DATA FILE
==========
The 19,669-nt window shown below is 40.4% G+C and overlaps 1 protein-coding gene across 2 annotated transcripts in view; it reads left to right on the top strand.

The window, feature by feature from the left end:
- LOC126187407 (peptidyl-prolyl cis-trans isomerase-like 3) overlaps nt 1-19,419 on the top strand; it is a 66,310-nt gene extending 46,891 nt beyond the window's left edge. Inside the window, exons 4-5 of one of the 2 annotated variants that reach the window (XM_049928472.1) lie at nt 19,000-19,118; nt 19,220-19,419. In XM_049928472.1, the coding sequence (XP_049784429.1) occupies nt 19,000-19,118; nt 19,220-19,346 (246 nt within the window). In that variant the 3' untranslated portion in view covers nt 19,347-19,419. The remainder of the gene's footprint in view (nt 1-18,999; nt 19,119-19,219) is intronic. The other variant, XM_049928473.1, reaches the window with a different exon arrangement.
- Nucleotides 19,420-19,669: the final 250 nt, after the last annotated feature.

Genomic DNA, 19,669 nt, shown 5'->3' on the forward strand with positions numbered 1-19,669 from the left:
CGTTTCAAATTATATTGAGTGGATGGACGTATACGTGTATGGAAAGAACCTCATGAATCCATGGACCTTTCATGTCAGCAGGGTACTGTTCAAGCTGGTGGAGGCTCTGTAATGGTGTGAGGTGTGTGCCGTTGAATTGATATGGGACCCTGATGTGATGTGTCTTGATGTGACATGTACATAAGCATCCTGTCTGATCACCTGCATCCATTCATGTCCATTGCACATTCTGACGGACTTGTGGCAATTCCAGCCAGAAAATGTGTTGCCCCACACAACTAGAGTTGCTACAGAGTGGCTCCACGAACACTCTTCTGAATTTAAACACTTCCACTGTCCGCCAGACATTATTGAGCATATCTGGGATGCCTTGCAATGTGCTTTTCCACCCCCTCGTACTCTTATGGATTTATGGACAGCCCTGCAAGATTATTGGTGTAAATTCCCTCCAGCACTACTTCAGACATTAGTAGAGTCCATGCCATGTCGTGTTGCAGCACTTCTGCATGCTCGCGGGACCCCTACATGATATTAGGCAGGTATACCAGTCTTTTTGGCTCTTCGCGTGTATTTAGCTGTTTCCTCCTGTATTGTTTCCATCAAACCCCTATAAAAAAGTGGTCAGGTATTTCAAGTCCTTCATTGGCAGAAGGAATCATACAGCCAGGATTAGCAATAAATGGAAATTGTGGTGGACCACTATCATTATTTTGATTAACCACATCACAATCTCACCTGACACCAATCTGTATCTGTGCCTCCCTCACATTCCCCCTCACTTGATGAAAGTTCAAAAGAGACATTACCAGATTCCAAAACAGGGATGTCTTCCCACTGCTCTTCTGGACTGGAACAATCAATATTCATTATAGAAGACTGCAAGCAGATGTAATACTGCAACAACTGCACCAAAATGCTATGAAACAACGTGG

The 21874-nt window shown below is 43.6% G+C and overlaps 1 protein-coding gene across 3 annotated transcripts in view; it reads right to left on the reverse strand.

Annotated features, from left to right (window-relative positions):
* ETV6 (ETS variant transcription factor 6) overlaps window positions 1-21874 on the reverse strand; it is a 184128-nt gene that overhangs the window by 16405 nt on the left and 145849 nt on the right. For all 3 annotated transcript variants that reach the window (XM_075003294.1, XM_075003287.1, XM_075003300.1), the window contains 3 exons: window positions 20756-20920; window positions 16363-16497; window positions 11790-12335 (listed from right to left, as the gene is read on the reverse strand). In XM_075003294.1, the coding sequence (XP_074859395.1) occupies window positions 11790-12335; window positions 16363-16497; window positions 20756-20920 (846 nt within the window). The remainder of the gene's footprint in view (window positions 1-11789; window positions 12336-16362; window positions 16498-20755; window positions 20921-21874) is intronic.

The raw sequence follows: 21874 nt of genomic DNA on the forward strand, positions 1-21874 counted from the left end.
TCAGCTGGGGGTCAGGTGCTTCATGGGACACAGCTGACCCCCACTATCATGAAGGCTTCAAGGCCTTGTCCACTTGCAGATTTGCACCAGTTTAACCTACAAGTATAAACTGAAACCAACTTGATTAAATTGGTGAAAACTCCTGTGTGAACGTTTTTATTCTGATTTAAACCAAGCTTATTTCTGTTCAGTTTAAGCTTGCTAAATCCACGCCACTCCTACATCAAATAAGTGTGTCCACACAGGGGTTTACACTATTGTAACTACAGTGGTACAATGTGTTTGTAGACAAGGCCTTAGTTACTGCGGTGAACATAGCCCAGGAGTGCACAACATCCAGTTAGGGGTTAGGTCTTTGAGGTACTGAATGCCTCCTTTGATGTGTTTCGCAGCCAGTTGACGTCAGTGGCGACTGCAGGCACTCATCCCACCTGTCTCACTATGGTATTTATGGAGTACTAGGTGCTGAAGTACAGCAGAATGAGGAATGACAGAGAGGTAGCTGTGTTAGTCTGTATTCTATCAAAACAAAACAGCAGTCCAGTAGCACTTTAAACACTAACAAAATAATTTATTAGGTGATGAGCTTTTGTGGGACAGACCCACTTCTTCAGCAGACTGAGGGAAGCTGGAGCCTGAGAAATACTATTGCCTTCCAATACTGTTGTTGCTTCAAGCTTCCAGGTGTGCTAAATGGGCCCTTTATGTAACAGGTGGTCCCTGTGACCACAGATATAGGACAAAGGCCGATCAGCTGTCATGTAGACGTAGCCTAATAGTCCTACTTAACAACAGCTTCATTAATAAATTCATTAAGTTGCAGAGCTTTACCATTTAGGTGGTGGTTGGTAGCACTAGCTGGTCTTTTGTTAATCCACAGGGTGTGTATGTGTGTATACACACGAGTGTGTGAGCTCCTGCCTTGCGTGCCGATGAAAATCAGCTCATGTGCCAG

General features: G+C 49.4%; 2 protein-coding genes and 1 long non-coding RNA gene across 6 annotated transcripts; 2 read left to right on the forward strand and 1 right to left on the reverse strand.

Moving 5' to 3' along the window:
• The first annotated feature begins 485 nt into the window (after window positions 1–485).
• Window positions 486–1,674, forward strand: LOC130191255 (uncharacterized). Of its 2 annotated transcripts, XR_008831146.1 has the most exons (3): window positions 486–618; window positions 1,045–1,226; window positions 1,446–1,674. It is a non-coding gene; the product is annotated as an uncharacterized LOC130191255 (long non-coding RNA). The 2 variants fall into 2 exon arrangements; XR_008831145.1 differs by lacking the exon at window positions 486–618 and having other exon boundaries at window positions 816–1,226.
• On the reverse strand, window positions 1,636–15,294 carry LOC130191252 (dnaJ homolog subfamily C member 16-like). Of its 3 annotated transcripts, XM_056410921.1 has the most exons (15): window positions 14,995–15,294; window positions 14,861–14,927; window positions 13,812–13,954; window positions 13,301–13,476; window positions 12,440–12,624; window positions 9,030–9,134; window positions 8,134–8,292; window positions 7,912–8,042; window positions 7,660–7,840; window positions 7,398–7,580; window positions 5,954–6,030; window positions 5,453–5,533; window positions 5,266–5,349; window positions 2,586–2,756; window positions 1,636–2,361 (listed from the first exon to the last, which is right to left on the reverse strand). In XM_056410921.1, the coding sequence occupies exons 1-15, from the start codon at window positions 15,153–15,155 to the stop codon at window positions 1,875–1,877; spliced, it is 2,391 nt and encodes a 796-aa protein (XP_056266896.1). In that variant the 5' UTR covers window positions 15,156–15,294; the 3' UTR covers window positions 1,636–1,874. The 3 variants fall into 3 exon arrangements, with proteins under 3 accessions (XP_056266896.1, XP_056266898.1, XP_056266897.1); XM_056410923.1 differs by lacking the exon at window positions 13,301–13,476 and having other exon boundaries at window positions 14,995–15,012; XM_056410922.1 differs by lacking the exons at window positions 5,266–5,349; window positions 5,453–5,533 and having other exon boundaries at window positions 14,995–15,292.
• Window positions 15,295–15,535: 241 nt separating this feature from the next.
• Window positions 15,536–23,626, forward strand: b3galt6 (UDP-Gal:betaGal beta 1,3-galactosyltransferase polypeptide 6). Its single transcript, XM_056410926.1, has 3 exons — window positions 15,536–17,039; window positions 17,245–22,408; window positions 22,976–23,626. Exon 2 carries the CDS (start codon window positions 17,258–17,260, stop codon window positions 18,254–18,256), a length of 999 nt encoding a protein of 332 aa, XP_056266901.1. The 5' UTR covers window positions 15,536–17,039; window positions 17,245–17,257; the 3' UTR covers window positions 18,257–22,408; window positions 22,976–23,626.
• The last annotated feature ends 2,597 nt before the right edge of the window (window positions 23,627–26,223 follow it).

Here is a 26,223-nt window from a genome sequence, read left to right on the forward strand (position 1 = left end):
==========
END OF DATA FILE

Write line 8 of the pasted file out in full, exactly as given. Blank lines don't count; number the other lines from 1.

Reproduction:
Annotated features, from left to right (window-relative positions):